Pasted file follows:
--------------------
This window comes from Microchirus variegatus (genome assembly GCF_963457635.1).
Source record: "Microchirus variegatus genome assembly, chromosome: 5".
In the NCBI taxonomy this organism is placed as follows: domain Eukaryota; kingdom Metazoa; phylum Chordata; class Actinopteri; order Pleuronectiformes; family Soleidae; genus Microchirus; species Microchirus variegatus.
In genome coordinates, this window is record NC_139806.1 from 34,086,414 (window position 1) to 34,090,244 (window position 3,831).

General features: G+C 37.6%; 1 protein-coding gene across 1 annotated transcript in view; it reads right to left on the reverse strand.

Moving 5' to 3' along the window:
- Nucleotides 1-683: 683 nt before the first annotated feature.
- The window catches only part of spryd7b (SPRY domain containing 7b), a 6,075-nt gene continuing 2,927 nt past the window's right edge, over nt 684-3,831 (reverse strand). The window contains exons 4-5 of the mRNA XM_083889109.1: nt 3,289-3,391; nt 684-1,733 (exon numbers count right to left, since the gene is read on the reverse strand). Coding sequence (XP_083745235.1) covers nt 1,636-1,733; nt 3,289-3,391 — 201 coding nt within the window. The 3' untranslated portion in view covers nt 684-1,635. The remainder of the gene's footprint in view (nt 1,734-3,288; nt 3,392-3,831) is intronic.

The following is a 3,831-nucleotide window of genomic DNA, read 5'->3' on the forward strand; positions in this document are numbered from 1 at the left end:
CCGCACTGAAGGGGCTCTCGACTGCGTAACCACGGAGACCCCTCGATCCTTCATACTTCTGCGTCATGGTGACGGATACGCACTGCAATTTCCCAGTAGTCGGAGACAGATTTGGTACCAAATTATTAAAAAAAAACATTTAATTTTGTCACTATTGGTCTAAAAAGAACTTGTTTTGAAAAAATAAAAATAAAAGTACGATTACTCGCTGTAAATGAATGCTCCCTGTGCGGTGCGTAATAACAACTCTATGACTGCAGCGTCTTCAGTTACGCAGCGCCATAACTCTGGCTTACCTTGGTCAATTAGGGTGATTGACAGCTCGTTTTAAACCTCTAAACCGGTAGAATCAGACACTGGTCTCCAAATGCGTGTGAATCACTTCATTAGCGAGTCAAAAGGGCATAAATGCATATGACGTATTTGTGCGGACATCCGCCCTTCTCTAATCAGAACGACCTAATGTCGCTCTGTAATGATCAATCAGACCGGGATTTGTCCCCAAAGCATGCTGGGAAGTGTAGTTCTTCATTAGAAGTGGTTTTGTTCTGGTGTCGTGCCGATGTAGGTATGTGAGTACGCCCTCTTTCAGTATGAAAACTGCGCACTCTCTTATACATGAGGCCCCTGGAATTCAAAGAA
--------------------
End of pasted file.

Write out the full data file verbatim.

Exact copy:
This window comes from Microchirus variegatus (genome assembly GCF_963457635.1).
Source record: "Microchirus variegatus genome assembly, chromosome: 5".
In the NCBI taxonomy this organism is placed as follows: domain Eukaryota; kingdom Metazoa; phylum Chordata; class Actinopteri; order Pleuronectiformes; family Soleidae; genus Microchirus; species Microchirus variegatus.
In genome coordinates, this window is record NC_139806.1 from 34,086,414 (window position 1) to 34,090,244 (window position 3,831).

General features: G+C 37.6%; 1 protein-coding gene across 1 annotated transcript in view; it reads right to left on the reverse strand.

Moving 5' to 3' along the window:
- Nucleotides 1-683: 683 nt before the first annotated feature.
- The window catches only part of spryd7b (SPRY domain containing 7b), a 6,075-nt gene continuing 2,927 nt past the window's right edge, over nt 684-3,831 (reverse strand). The window contains exons 4-5 of the mRNA XM_083889109.1: nt 3,289-3,391; nt 684-1,733 (exon numbers count right to left, since the gene is read on the reverse strand). Coding sequence (XP_083745235.1) covers nt 1,636-1,733; nt 3,289-3,391 — 201 coding nt within the window. The 3' untranslated portion in view covers nt 684-1,635. The remainder of the gene's footprint in view (nt 1,734-3,288; nt 3,392-3,831) is intronic.

The following is a 3,831-nucleotide window of genomic DNA, read 5'->3' on the forward strand; positions in this document are numbered from 1 at the left end:
CCGCACTGAAGGGGCTCTCGACTGCGTAACCACGGAGACCCCTCGATCCTTCATACTTCTGCGTCATGGTGACGGATACGCACTGCAATTTCCCAGTAGTCGGAGACAGATTTGGTACCAAATTATTAAAAAAAAACATTTAATTTTGTCACTATTGGTCTAAAAAGAACTTGTTTTGAAAAAATAAAAATAAAAGTACGATTACTCGCTGTAAATGAATGCTCCCTGTGCGGTGCGTAATAACAACTCTATGACTGCAGCGTCTTCAGTTACGCAGCGCCATAACTCTGGCTTACCTTGGTCAATTAGGGTGATTGACAGCTCGTTTTAAACCTCTAAACCGGTAGAATCAGACACTGGTCTCCAAATGCGTGTGAATCACTTCATTAGCGAGTCAAAAGGGCATAAATGCATATGACGTATTTGTGCGGACATCCGCCCTTCTCTAATCAGAACGACCTAATGTCGCTCTGTAATGATCAATCAGACCGGGATTTGTCCCCAAAGCATGCTGGGAAGTGTAGTTCTTCATTAGAAGTGGTTTTGTTCTGGTGTCGTGCCGATGTAGGTATGTGAGTACGCCCTCTTTCAGTATGAAAACTGCGCACTCTCTTATACATGAGGCCCCTGGAATTCAAAGAA